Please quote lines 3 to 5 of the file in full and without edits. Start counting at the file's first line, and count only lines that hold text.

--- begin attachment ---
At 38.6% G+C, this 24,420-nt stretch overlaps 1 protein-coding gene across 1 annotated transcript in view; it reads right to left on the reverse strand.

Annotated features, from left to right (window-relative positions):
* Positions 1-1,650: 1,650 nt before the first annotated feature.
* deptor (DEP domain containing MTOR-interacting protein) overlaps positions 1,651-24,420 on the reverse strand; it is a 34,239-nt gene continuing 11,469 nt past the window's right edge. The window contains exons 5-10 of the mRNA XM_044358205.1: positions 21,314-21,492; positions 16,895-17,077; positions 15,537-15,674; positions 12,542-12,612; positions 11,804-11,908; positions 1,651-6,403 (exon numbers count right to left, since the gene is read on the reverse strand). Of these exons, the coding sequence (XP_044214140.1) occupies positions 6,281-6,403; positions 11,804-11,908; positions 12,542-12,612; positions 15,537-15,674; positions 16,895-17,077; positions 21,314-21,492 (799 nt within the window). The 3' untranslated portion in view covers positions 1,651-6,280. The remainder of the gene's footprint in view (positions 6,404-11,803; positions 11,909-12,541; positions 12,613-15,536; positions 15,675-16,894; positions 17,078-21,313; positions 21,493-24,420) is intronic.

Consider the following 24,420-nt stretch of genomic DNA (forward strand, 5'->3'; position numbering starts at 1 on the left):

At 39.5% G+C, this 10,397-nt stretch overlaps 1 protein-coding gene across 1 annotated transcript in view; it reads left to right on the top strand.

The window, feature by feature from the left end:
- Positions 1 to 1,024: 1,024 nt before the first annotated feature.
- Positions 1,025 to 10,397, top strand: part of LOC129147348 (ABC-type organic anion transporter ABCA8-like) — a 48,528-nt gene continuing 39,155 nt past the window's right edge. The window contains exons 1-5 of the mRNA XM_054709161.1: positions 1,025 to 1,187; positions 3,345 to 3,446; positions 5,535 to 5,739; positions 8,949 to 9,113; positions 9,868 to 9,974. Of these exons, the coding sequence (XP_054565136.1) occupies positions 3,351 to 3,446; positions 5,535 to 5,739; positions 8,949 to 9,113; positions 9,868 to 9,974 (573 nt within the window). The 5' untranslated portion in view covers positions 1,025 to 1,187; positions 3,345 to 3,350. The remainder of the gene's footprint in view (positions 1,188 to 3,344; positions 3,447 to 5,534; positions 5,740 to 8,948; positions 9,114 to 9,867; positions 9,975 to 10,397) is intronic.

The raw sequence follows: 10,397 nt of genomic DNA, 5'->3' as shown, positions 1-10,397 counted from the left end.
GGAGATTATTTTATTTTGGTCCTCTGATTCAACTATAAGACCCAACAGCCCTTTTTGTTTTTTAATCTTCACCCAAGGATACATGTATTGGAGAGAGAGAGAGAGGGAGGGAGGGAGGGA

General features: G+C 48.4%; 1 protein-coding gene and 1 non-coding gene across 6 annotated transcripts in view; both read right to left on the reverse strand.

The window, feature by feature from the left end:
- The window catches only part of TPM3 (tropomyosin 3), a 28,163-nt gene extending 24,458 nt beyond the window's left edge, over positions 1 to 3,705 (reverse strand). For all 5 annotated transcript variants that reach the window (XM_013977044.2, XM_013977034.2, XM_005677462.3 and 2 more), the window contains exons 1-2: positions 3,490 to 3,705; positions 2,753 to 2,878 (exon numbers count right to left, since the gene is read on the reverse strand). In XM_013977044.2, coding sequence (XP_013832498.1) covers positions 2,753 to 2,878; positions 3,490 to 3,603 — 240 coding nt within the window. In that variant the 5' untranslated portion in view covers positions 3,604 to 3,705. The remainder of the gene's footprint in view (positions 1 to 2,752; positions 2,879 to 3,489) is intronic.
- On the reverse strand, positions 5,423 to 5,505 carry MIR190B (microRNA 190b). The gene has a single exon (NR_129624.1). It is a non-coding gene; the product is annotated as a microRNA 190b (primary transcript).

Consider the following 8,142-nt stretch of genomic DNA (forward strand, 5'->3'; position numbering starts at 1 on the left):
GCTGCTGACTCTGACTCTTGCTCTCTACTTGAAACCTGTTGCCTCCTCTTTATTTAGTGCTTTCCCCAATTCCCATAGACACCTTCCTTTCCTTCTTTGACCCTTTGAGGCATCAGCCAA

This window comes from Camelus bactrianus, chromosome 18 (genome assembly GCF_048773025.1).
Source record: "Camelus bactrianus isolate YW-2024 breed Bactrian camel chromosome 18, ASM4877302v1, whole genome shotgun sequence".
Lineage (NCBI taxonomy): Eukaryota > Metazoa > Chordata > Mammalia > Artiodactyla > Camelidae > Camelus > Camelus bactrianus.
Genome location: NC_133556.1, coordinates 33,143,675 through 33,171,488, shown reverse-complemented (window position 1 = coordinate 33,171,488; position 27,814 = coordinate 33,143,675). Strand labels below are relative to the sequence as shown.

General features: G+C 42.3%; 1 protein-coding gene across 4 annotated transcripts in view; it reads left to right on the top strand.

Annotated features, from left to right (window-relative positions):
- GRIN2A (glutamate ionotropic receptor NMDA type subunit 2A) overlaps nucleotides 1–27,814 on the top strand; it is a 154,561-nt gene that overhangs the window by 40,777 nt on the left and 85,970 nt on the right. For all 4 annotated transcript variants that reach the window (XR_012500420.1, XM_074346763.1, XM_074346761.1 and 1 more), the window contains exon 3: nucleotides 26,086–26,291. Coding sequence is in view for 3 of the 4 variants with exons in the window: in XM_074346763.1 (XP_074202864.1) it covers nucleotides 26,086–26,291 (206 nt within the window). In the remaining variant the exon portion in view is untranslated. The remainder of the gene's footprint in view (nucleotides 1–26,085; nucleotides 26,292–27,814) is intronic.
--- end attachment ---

* Positions 1-1,650: 1,650 nt before the first annotated feature.
* deptor (DEP domain containing MTOR-interacting protein) overlaps positions 1,651-24,420 on the reverse strand; it is a 34,239-nt gene continuing 11,469 nt past the window's right edge. The window contains exons 5-10 of the mRNA XM_044358205.1: positions 21,314-21,492; positions 16,895-17,077; positions 15,537-15,674; positions 12,542-12,612; positions 11,804-11,908; positions 1,651-6,403 (exon numbers count right to left, since the gene is read on the reverse strand). Of these exons, the coding sequence (XP_044214140.1) occupies positions 6,281-6,403; positions 11,804-11,908; positions 12,542-12,612; positions 15,537-15,674; positions 16,895-17,077; positions 21,314-21,492 (799 nt within the window). The 3' untranslated portion in view covers positions 1,651-6,280. The remainder of the gene's footprint in view (positions 6,404-11,803; positions 11,909-12,541; positions 12,613-15,536; positions 15,675-16,894; positions 17,078-21,313; positions 21,493-24,420) is intronic.

Consider the following 24,420-nt stretch of genomic DNA (forward strand, 5'->3'; position numbering starts at 1 on the left):